By BOB DAVIS DAVOS, Switzerland --The chill at last week's global economic conference wasn't from the Alpine air but from the threat of financial protectionism. Public officials and business leaders warned that the global recession could sharply reduce lending across borders and lead to more subsidies tucked away in economic-stimulus plans. Investment of private capital to emerging markets this year is expected to be 82% lower than it was in 2007. The Institute of International Finance, an association of the world's largest banks, said that in emerging European countries, which had been engines of growth, the volume of flow is expected to be $30 billion in 2009, down from $254 billion in 2008. "If you go around the world, then what you are seeing is the withdrawal of banks from a number of emerging-market countries with a pretty weak domestic-banking system," British Prime Minister Gordon Brown said in an interview with The Wall Street Journal. "What you've got then is a form of financial mercantilism. What you've got is people retreating to their home-based banking systems. It's the first stage of a financial protectionism that will lead eventually to the kind of trade protectionism that we've seen in the past." A repeat of 1930s-style tariff wars is remote, but the new form of protectionism could play out in Depression-era style. If a few major nations favor their own industries at the expense of foreigners, invariably so will others, producing rounds of retaliation. That could choke off trade further -- the International Monetary Fund already predicts a 2.8% decline in trade in 2009 -- and clog a global engine of growth. Mr. Brown and Stephen Green, the chairman of HSBC Holdings, both said during meetings in Davos that a lack of lending would spill into the broader economy and hurt global trading. The problem of banks retreating is being felt in Britain. Mr. Brown said Royal Bank of Scotland Group, which received a state bailout and is now majority-owned by taxpayers, along with other British banks, are stepping up lending -- yet significant lending gaps remain. Dealing with financial protectionism is far more difficult than heading off tariff wars. Nations have slashed their tariffs during 50 years of global trade negotiations, and the World Trade Organization effectively polices trade disputes. There is no equivalent of the WTO for financial disputes. Instead, "there are a whole load" of different forums, said Lord Adair Turner, Britain's top financial regulator. Political leaders are looking at three approaches for handling financial protectionism, all with a deadline of April 2, when leaders of the Group of 20 industrial and developing countries meet in London. One track is to strengthen the IMF so it can better police financial issues. Another is to revamp financial regulation, which could help restore market confidence. A third is to limit "buy local" provisions in nations' stimulus plans, which have gotten the most attention as an economic threat. It is an ambitious agenda, with much of the attention focused on the IMF. At Davos, there was no end of proposals to remake -- or even abolish -- the IMF. German Chancellor Angela Merkel rejected "unfettered capitalism" and suggested a "U.N. economic council" that might turn out to be a replacement for the IMF. But nations that once criticized the IMF -- South Africa, India -- and that are now due to get more power at the institution rose to its defense. The IMF should have more "teeth," said South African Finance Minister Trevor Manuel. The U.K.'s Mr. Brown suggested the IMF should operate like a central bank, meaning it should have much more independence from political pressure. But radical changes aren't likely. The IMF is a political institution dominated by the U.S., which has a large enough share of the votes to veto major changes. After the Asian financial crisis more than a decade ago, the U.S. batted down the "central bank" idea and is likely to do so again. Some of the same people who ran U.S. international economic policy then, Lawrence Summers and Timothy Geithner, now have the top economic jobs with the Obama administration. What is more likely is that the IMF will toughen and broaden its reviews of its 185 member nations, highlighting potential financial pitfalls. It may also conduct the investigations with another group, the Financial Stability Forum, a collection of central bankers and regulators from financial centers who have more stature than IMF economists. Even that, though, presents political problems. Powerful countries routinely ignore IMF advice. When the IMF lobbied the U.S. to attack its banking problems in the spring of 2008, its recommendations were dismissed. The IMF's annual review of China has been held up for at least eight months because of dispute over China's exchange-rate policy. The fight has dragged on for so long that the IMF will have to start a new review to take into account changed economic circumstances, said John Lipsky, the IMF's No. 2 official. "If the IMF tries to tell people what to do before there is a crisis, the response is, 'Who elected you?' " says Harvard economist Robert Lawrence. The second track, financial regulatory overhaul, was initially seen as a longer-term effort to restructure global regulation and head off future crises. But the effort has gained immediacy partly because of the fear of financial protectionism. The new rules are likely to limit the activities of banks whose failure could endanger the global financial system. If the G-20 agrees to endorse and implement the rules consistently, said Financial Stability Forum Chairman Mario Draghi, it could produce a burst of confidence in the financial system that might spur lending across borders. "The only thing we can do to help restart the market is to tell the world that there are certain kinds of real products that are simple to understand, easy to price and satisfy certain legal conditions," Mr. Draghi, who is also governor of the Bank of Italy, said in an interview. The third track, discouraging local-content provisions, also faces political hurdles. The Obama administration won House approval of its huge economic-stimulus package solely with the support of Democrats, many of whom sought a provision that required U.S.-made steel be used in stimulus projects. The bill now goes to the Senate, where lawmakers are championing still more-sweeping restrictions. Senior Democratic Senate aides say the administration hasn't done anything to signal whether it wants the restrictive language stripped from the bill. The White House says the matter remains under review. The U.S. is hardly the only country using the financial crisis to favor its own businesses. A number of European countries have put together rescue plans for their local car companies. The U.K. has insisted that banks boost lending to local small businesses. Mr. Brown says RBS has, in fact, stepped up lending to small companies and homeowners. Mr. Brown said British firms are being hurt by a reduction in lending by foreign banks. "Once you have identified that the problem is a form of financial protectionism that could potentially lead to worse forms of protectionism, then you have got to ask yourself how you can actually solve that problem," the prime minister said. —Neil King Jr. contributed to this article. Write to Bob Davis at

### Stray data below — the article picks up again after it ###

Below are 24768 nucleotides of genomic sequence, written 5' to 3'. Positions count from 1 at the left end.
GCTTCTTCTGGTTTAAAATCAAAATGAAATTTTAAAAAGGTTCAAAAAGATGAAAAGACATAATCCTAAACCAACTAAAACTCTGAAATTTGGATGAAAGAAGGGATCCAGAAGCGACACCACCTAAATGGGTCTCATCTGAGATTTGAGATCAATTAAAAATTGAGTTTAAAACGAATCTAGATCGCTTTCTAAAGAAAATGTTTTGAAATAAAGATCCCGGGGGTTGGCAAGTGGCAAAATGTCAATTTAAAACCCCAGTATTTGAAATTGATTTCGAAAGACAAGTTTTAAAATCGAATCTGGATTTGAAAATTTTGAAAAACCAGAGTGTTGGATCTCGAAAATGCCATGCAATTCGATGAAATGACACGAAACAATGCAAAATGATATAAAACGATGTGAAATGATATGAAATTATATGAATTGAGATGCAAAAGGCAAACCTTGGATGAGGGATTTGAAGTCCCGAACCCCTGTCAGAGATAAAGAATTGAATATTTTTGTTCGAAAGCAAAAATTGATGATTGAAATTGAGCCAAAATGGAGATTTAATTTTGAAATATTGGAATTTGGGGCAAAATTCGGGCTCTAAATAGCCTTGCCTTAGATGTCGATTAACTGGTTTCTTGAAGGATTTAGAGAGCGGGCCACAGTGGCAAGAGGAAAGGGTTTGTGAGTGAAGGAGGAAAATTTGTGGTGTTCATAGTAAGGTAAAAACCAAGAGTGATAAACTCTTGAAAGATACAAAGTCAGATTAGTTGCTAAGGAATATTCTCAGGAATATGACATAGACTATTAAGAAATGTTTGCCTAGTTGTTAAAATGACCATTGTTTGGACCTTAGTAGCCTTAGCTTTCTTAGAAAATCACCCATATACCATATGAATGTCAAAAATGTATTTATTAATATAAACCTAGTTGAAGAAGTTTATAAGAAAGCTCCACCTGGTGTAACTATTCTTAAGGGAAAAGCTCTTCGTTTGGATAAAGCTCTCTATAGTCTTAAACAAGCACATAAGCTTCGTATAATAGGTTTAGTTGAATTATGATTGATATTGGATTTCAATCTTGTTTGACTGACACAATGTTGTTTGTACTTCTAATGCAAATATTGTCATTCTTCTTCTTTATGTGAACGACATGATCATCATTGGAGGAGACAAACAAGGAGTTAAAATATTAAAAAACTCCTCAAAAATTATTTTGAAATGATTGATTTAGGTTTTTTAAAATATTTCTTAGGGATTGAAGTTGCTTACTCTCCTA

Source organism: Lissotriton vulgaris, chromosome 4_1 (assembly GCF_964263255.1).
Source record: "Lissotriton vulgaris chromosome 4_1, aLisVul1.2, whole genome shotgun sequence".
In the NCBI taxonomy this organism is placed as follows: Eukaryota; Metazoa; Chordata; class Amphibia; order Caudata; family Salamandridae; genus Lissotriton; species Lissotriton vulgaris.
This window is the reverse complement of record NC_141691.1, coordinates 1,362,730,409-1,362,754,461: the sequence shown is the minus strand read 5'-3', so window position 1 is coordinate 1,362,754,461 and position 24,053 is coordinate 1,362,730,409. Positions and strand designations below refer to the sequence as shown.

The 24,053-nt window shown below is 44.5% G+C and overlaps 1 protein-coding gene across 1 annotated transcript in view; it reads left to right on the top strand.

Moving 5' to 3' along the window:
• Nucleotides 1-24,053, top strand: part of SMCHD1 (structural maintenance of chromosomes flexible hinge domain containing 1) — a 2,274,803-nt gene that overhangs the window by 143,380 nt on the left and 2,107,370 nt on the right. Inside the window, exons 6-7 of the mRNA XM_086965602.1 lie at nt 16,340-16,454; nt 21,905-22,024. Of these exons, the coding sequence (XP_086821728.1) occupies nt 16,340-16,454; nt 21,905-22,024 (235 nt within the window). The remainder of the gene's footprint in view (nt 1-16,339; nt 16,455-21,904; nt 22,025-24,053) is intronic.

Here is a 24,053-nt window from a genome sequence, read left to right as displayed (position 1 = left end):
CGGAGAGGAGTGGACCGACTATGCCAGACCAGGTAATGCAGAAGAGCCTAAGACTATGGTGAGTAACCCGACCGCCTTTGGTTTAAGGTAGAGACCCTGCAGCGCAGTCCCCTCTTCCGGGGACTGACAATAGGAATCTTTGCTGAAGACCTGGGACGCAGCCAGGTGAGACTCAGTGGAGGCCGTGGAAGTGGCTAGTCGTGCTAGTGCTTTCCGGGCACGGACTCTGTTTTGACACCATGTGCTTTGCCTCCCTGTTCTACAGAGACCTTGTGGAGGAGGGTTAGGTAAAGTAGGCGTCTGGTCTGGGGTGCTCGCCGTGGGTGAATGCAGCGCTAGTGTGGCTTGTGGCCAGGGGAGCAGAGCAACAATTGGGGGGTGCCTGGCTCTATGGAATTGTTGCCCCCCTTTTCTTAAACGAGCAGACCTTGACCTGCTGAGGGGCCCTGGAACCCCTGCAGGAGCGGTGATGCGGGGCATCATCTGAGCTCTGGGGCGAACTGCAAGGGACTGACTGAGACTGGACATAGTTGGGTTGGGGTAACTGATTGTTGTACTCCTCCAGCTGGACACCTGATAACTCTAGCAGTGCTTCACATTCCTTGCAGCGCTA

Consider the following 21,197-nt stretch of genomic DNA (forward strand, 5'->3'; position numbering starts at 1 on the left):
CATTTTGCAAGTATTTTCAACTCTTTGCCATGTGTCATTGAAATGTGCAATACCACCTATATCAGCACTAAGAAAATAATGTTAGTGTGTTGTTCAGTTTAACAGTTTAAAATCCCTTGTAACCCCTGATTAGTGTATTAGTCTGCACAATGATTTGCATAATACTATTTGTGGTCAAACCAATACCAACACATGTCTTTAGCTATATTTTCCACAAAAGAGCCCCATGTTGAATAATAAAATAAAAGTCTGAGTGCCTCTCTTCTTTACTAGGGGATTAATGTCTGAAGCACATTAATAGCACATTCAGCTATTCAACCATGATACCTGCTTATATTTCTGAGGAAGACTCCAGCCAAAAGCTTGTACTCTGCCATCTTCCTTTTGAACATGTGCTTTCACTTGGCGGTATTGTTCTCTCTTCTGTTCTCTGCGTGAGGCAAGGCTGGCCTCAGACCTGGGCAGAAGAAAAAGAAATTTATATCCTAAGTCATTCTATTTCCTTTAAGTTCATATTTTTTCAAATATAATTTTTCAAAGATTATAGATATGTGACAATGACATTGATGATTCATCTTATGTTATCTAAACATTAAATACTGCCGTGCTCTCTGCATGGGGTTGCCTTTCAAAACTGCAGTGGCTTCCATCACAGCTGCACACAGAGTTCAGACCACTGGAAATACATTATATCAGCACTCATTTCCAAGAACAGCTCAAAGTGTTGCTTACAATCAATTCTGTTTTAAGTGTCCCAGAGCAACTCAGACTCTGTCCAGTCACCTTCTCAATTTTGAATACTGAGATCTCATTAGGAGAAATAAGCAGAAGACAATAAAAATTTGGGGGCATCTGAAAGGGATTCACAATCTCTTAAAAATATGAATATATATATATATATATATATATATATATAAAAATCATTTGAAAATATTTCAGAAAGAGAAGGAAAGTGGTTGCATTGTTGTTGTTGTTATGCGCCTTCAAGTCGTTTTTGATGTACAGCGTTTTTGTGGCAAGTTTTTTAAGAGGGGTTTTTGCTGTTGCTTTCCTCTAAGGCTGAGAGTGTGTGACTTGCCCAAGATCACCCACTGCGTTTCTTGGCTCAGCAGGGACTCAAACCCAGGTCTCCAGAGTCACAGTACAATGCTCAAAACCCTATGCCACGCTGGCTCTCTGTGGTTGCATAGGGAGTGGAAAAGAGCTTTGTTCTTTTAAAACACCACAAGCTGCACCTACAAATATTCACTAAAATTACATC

No comments: